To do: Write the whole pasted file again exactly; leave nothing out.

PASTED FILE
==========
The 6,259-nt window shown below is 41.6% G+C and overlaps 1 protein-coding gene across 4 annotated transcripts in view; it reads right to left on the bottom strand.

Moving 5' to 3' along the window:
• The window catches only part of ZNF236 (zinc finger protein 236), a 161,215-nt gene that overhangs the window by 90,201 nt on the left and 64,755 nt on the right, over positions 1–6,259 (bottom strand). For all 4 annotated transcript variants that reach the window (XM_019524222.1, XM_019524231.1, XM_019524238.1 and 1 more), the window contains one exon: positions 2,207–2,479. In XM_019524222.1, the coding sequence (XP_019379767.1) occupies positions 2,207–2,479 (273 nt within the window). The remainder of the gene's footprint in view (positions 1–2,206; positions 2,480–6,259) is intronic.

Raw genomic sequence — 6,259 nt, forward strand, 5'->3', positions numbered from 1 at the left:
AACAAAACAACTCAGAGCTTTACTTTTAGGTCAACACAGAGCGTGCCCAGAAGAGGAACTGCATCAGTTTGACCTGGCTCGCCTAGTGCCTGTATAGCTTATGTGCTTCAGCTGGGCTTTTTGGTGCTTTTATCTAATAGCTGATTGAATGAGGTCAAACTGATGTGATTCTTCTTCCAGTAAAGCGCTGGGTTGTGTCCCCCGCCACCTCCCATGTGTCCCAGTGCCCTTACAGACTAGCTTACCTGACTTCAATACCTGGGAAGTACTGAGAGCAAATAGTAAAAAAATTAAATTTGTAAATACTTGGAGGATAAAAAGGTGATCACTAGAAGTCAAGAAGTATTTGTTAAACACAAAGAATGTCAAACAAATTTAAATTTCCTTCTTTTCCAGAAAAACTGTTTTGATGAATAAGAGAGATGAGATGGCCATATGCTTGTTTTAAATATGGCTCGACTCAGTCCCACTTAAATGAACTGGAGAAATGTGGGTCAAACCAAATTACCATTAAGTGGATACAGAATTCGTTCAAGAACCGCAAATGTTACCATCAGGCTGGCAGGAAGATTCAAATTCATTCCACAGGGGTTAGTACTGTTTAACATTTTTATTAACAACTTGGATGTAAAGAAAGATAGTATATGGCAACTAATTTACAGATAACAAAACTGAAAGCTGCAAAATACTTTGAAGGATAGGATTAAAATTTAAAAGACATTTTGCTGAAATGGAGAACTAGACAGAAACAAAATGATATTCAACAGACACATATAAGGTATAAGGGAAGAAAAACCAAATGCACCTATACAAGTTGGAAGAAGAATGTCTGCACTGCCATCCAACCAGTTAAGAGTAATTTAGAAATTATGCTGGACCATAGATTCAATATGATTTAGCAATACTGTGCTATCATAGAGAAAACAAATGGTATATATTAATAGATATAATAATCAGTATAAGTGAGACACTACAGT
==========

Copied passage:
The 6,259-nt window shown below is 41.6% G+C and overlaps 1 protein-coding gene across 4 annotated transcripts in view; it reads right to left on the bottom strand.

Moving 5' to 3' along the window:
• The window catches only part of ZNF236 (zinc finger protein 236), a 161,215-nt gene that overhangs the window by 90,201 nt on the left and 64,755 nt on the right, over positions 1–6,259 (bottom strand). For all 4 annotated transcript variants that reach the window (XM_019524222.1, XM_019524231.1, XM_019524238.1 and 1 more), the window contains one exon: positions 2,207–2,479. In XM_019524222.1, the coding sequence (XP_019379767.1) occupies positions 2,207–2,479 (273 nt within the window). The remainder of the gene's footprint in view (positions 1–2,206; positions 2,480–6,259) is intronic.

Raw genomic sequence — 6,259 nt, forward strand, 5'->3', positions numbered from 1 at the left:
AACAAAACAACTCAGAGCTTTACTTTTAGGTCAACACAGAGCGTGCCCAGAAGAGGAACTGCATCAGTTTGACCTGGCTCGCCTAGTGCCTGTATAGCTTATGTGCTTCAGCTGGGCTTTTTGGTGCTTTTATCTAATAGCTGATTGAATGAGGTCAAACTGATGTGATTCTTCTTCCAGTAAAGCGCTGGGTTGTGTCCCCCGCCACCTCCCATGTGTCCCAGTGCCCTTACAGACTAGCTTACCTGACTTCAATACCTGGGAAGTACTGAGAGCAAATAGTAAAAAAATTAAATTTGTAAATACTTGGAGGATAAAAAGGTGATCACTAGAAGTCAAGAAGTATTTGTTAAACACAAAGAATGTCAAACAAATTTAAATTTCCTTCTTTTCCAGAAAAACTGTTTTGATGAATAAGAGAGATGAGATGGCCATATGCTTGTTTTAAATATGGCTCGACTCAGTCCCACTTAAATGAACTGGAGAAATGTGGGTCAAACCAAATTACCATTAAGTGGATACAGAATTCGTTCAAGAACCGCAAATGTTACCATCAGGCTGGCAGGAAGATTCAAATTCATTCCACAGGGGTTAGTACTGTTTAACATTTTTATTAACAACTTGGATGTAAAGAAAGATAGTATATGGCAACTAATTTACAGATAACAAAACTGAAAGCTGCAAAATACTTTGAAGGATAGGATTAAAATTTAAAAGACATTTTGCTGAAATGGAGAACTAGACAGAAACAAAATGATATTCAACAGACACATATAAGGTATAAGGGAAGAAAAACCAAATGCACCTATACAAGTTGGAAGAAGAATGTCTGCACTGCCATCCAACCAGTTAAGAGTAATTTAGAAATTATGCTGGACCATAGATTCAATATGATTTAGCAATACTGTGCTATCATAGAGAAAACAAATGGTATATATTAATAGATATAATAATCAGTATAAGTGAGACACTACAGT